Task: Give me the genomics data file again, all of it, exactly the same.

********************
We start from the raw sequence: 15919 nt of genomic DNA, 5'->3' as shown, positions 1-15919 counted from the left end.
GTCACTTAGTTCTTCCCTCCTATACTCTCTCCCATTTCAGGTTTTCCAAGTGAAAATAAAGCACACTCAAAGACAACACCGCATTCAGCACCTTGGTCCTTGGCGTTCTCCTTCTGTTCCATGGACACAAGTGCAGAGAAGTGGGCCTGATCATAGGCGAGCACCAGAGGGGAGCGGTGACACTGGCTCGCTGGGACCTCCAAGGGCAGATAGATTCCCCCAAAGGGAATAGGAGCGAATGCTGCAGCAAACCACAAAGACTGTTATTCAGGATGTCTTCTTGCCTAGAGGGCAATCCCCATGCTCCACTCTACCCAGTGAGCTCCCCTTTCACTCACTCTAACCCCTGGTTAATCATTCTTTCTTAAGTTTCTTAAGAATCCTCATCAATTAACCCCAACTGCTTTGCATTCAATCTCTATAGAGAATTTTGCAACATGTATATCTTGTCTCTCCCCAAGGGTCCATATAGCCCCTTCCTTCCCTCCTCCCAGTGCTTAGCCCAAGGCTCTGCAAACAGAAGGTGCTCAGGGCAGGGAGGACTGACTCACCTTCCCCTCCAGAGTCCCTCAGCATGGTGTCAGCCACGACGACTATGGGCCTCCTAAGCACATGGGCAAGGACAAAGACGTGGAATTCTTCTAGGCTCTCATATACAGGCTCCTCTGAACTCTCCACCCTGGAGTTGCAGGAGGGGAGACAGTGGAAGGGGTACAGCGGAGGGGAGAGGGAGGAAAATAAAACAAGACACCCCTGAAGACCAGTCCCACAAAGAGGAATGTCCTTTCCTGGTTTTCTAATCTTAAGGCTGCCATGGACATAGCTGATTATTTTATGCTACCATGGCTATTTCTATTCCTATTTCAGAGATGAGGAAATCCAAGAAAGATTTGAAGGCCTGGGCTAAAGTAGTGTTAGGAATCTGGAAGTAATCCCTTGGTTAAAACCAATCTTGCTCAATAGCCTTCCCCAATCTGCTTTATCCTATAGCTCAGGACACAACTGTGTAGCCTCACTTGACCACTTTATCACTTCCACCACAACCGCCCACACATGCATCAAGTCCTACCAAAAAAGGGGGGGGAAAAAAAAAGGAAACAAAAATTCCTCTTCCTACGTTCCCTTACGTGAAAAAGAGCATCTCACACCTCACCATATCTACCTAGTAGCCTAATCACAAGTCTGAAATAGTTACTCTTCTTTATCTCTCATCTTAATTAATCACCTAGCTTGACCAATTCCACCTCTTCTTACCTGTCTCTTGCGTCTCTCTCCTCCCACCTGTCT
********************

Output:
We start from the raw sequence: 15919 nt of genomic DNA, 5'->3' as shown, positions 1-15919 counted from the left end.
GTCACTTAGTTCTTCCCTCCTATACTCTCTCCCATTTCAGGTTTTCCAAGTGAAAATAAAGCACACTCAAAGACAACACCGCATTCAGCACCTTGGTCCTTGGCGTTCTCCTTCTGTTCCATGGACACAAGTGCAGAGAAGTGGGCCTGATCATAGGCGAGCACCAGAGGGGAGCGGTGACACTGGCTCGCTGGGACCTCCAAGGGCAGATAGATTCCCCCAAAGGGAATAGGAGCGAATGCTGCAGCAAACCACAAAGACTGTTATTCAGGATGTCTTCTTGCCTAGAGGGCAATCCCCATGCTCCACTCTACCCAGTGAGCTCCCCTTTCACTCACTCTAACCCCTGGTTAATCATTCTTTCTTAAGTTTCTTAAGAATCCTCATCAATTAACCCCAACTGCTTTGCATTCAATCTCTATAGAGAATTTTGCAACATGTATATCTTGTCTCTCCCCAAGGGTCCATATAGCCCCTTCCTTCCCTCCTCCCAGTGCTTAGCCCAAGGCTCTGCAAACAGAAGGTGCTCAGGGCAGGGAGGACTGACTCACCTTCCCCTCCAGAGTCCCTCAGCATGGTGTCAGCCACGACGACTATGGGCCTCCTAAGCACATGGGCAAGGACAAAGACGTGGAATTCTTCTAGGCTCTCATATACAGGCTCCTCTGAACTCTCCACCCTGGAGTTGCAGGAGGGGAGACAGTGGAAGGGGTACAGCGGAGGGGAGAGGGAGGAAAATAAAACAAGACACCCCTGAAGACCAGTCCCACAAAGAGGAATGTCCTTTCCTGGTTTTCTAATCTTAAGGCTGCCATGGACATAGCTGATTATTTTATGCTACCATGGCTATTTCTATTCCTATTTCAGAGATGAGGAAATCCAAGAAAGATTTGAAGGCCTGGGCTAAAGTAGTGTTAGGAATCTGGAAGTAATCCCTTGGTTAAAACCAATCTTGCTCAATAGCCTTCCCCAATCTGCTTTATCCTATAGCTCAGGACACAACTGTGTAGCCTCACTTGACCACTTTATCACTTCCACCACAACCGCCCACACATGCATCAAGTCCTACCAAAAAAGGGGGGGGAAAAAAAAAGGAAACAAAAATTCCTCTTCCTACGTTCCCTTACGTGAAAAAGAGCATCTCACACCTCACCATATCTACCTAGTAGCCTAATCACAAGTCTGAAATAGTTACTCTTCTTTATCTCTCATCTTAATTAATCACCTAGCTTGACCAATTCCACCTCTTCTTACCTGTCTCTTGCGTCTCTCTCCTCCCACCTGTCT